I started this blog way back in March 2000. I was in my junior year at the College of William and Mary, majoring in computer science and minoring in linguistics. Looking back, I know I should have majored in at least linguistics; computer science was just so very wrong for me. It doesn’t much matter now, fortunately.
I roomed with this girl named Cristina both junior and senior years. She decided to start an online diary over at Diaryland sometime in our junior year and told me and some of our mutual friends about it. It ended up that she and I, along with our suitemate Franny and our good friend Angela, each had our own online diaries. For a while, we all read each other’s diaries, which was highly amusing seeing as we all saw each other every single day.
After a while, my blog became a way for my real mother and my sister to keep in contact with me and to know what was going on in my life. It was certainly cheaper than phone calls (this was before I got a cell phone, and long distance rates in college were 10¢ a minute), and it was easier than sitting down and writing them an email every day.
Eventually my college friends either shut down their diaries or moved them to other locations. By this time I had lost contact with most of them anyhow, save Angela, so it didn’t really bother me. Yet here I still am, still writing, still using this blog as a way to let out the words screaming to get out of my head.
However, in college, it was sort of understood that you didn’t talk about your diary. You wrote it, you let people read it at their leisure, and you never really spoke about it. If you liked an entry of someone else’s, you could go ahead and talk about it (this is wayyyyyyyyyy before comments, people). But you never brought up your own entries to someone, and you never made them feel like they had to read you.
I still carry those rules in my head with me to this day. I don’t tell people that I know in real life that I have a blog. I don’t make people feel they have to read me, and they have to comment. I am pleased each day that I get as many comments as I do, but I don’t seek them out.
Even when I talk to Caroline on the phone and tell her about something I have already blogged about, I ask her first, “Did you read my blog?” and then follow it up with, “You don’t have to read it, you know.” I just don’t want to repeat myself if she’s already read it.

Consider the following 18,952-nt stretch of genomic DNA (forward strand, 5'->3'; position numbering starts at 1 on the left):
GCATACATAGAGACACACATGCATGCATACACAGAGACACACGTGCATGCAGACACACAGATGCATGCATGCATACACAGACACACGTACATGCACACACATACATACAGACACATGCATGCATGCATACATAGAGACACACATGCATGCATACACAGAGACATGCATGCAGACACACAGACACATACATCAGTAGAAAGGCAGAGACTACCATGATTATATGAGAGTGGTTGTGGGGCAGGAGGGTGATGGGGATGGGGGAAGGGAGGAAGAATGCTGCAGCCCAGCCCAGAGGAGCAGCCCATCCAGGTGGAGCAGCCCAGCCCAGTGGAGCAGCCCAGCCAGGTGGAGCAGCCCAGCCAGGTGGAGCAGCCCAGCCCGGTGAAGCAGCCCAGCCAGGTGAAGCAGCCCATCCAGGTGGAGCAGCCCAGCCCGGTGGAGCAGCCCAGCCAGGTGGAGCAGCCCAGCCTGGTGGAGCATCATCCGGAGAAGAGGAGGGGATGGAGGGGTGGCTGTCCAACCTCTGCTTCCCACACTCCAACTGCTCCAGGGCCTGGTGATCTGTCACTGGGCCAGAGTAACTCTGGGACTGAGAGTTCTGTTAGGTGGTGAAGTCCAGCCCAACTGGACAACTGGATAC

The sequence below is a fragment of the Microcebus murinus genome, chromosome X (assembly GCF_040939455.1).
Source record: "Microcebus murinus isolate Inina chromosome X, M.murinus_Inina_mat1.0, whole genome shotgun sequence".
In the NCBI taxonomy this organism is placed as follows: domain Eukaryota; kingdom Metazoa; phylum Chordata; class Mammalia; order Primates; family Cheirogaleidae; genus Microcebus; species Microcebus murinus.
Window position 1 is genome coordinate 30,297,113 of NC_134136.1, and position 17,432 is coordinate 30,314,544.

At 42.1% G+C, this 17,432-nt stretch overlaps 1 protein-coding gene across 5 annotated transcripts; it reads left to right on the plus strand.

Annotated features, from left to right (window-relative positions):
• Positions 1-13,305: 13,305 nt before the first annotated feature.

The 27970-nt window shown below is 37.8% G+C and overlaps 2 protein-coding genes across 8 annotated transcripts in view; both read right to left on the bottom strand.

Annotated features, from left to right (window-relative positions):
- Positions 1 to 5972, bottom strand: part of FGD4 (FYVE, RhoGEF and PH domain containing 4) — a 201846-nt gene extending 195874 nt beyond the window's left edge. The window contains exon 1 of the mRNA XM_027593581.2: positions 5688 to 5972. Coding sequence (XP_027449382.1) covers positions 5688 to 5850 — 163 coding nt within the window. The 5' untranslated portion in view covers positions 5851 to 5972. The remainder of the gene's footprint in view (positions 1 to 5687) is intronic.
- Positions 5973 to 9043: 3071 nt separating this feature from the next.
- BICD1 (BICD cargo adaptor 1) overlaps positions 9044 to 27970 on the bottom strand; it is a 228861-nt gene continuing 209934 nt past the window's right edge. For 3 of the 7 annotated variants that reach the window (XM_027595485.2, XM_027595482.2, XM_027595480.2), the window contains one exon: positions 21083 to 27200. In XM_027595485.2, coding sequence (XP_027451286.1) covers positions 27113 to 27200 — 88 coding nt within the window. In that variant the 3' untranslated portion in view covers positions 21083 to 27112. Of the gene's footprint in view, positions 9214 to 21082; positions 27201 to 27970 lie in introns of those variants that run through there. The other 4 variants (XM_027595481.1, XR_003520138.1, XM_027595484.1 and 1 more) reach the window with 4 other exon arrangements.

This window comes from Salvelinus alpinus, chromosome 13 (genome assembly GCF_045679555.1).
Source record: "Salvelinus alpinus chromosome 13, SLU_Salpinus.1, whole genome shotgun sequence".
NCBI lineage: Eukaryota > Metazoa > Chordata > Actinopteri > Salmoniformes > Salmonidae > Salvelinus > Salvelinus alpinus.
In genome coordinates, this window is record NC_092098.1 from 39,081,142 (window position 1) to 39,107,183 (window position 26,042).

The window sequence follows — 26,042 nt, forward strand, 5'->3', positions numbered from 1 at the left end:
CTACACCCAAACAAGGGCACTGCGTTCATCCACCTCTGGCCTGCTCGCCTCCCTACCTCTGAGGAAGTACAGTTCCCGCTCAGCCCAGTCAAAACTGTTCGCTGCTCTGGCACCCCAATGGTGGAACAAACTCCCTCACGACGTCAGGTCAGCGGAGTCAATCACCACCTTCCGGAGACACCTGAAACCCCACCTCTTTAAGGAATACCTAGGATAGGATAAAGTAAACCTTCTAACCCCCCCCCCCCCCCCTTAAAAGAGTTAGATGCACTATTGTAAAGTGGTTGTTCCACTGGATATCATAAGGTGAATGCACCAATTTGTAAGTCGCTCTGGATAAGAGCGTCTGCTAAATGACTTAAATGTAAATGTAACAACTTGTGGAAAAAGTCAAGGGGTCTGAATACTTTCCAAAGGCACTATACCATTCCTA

I feel odd telling people that I have a blog. So many people have one, and so many people use it as a way of getting attention. Some folks can write amazingly well and have a zillion readers. Some people even get the attention of national news sites and are quoted by them.
Me, I write because I have to. When I was in college I kept both a paper journal and this blog. The most private stuff went into the paper journal, thoughts and feelings and events I didn’t want anyone else knowing about. The blog was for more public stuff, and though I no longer keep a paper journal, much to my dismay, it still helps me to work through my issues if I write in my blog. I don’t even have to write about the personal stuff; somehow just the act of putting words on the screen is enough to let me work through my problems in the background of my mind.
For the longest time, I have kept myself very compartmentalized. There’s one Karyl for my friends. There’s another Karyl for my family. Another Karyl for my blogging friends. Another Karyl for my Flickr group. They’re all basically the same Karyl, just many different manifestations for different situations.
Why all the different Karyls? Mainly because I have different levels of openness. There are some things I am willing to share to my Flickr group that I wouldn’t dare write about here. But I am more willing to be open here than I am to my family. And to my friends, I want them to see me as someone who’s fun and easy to be with, not someone you hate hanging out with. I usually end up being the one you call when you need an ear, not the other way around.
But slowly I am melding all these Karyls together. Maybe because it’s because I’m getting older every year, and starting to care less and less what people think about me. Sure, I want people to think I am nice, that I’m a good friend, that I’m a good person. But it’s starting to matter less to me.
Slowly I am getting up the courage to just let it all hang out. You already know that I have all my photos linked from this site. You all know what I look like. But it’s been hard for me to close the connection, to link my diary from my Flickr page. I have people I know in real life who look at my Flickr page. Do I really want them reading this blog? It goes back to Rule #1 from college — You don’t talk about your blog.
A few days ago I edited my profile on Flickr to link to this page. Anyone who knows me in real life can now read this. It’s kind of scary, in a way, but also quite liberating. Because now slowly I can meld all these Karyls and just be me.
Not a bad person to be, I don’t think.